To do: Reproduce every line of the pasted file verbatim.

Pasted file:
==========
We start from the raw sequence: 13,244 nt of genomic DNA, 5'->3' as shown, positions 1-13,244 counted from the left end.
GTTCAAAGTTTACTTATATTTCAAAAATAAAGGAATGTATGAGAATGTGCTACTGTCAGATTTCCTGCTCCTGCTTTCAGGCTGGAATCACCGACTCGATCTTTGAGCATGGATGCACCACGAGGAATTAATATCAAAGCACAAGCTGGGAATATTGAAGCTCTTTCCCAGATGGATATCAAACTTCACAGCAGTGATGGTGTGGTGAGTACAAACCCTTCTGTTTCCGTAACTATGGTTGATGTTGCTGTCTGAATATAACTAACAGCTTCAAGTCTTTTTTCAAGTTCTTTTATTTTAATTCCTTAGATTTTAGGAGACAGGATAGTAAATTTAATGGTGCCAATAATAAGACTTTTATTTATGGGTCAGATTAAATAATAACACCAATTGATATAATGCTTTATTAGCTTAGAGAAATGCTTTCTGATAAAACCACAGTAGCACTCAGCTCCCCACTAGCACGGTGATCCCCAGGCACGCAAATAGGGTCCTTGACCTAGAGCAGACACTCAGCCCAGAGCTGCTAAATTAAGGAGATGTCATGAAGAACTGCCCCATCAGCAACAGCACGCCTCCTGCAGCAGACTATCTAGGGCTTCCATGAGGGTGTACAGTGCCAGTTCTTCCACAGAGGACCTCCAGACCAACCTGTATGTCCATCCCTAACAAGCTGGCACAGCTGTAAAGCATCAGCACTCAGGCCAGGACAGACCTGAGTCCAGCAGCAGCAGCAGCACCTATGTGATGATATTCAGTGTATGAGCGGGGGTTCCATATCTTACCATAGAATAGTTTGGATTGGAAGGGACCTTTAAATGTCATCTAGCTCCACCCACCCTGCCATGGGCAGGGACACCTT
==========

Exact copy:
We start from the raw sequence: 13,244 nt of genomic DNA, 5'->3' as shown, positions 1-13,244 counted from the left end.
GTTCAAAGTTTACTTATATTTCAAAAATAAAGGAATGTATGAGAATGTGCTACTGTCAGATTTCCTGCTCCTGCTTTCAGGCTGGAATCACCGACTCGATCTTTGAGCATGGATGCACCACGAGGAATTAATATCAAAGCACAAGCTGGGAATATTGAAGCTCTTTCCCAGATGGATATCAAACTTCACAGCAGTGATGGTGTGGTGAGTACAAACCCTTCTGTTTCCGTAACTATGGTTGATGTTGCTGTCTGAATATAACTAACAGCTTCAAGTCTTTTTTCAAGTTCTTTTATTTTAATTCCTTAGATTTTAGGAGACAGGATAGTAAATTTAATGGTGCCAATAATAAGACTTTTATTTATGGGTCAGATTAAATAATAACACCAATTGATATAATGCTTTATTAGCTTAGAGAAATGCTTTCTGATAAAACCACAGTAGCACTCAGCTCCCCACTAGCACGGTGATCCCCAGGCACGCAAATAGGGTCCTTGACCTAGAGCAGACACTCAGCCCAGAGCTGCTAAATTAAGGAGATGTCATGAAGAACTGCCCCATCAGCAACAGCACGCCTCCTGCAGCAGACTATCTAGGGCTTCCATGAGGGTGTACAGTGCCAGTTCTTCCACAGAGGACCTCCAGACCAACCTGTATGTCCATCCCTAACAAGCTGGCACAGCTGTAAAGCATCAGCACTCAGGCCAGGACAGACCTGAGTCCAGCAGCAGCAGCAGCACCTATGTGATGATATTCAGTGTATGAGCGGGGGTTCCATATCTTACCATAGAATAGTTTGGATTGGAAGGGACCTTTAAATGTCATCTAGCTCCACCCACCCTGCCATGGGCAGGGACACCTT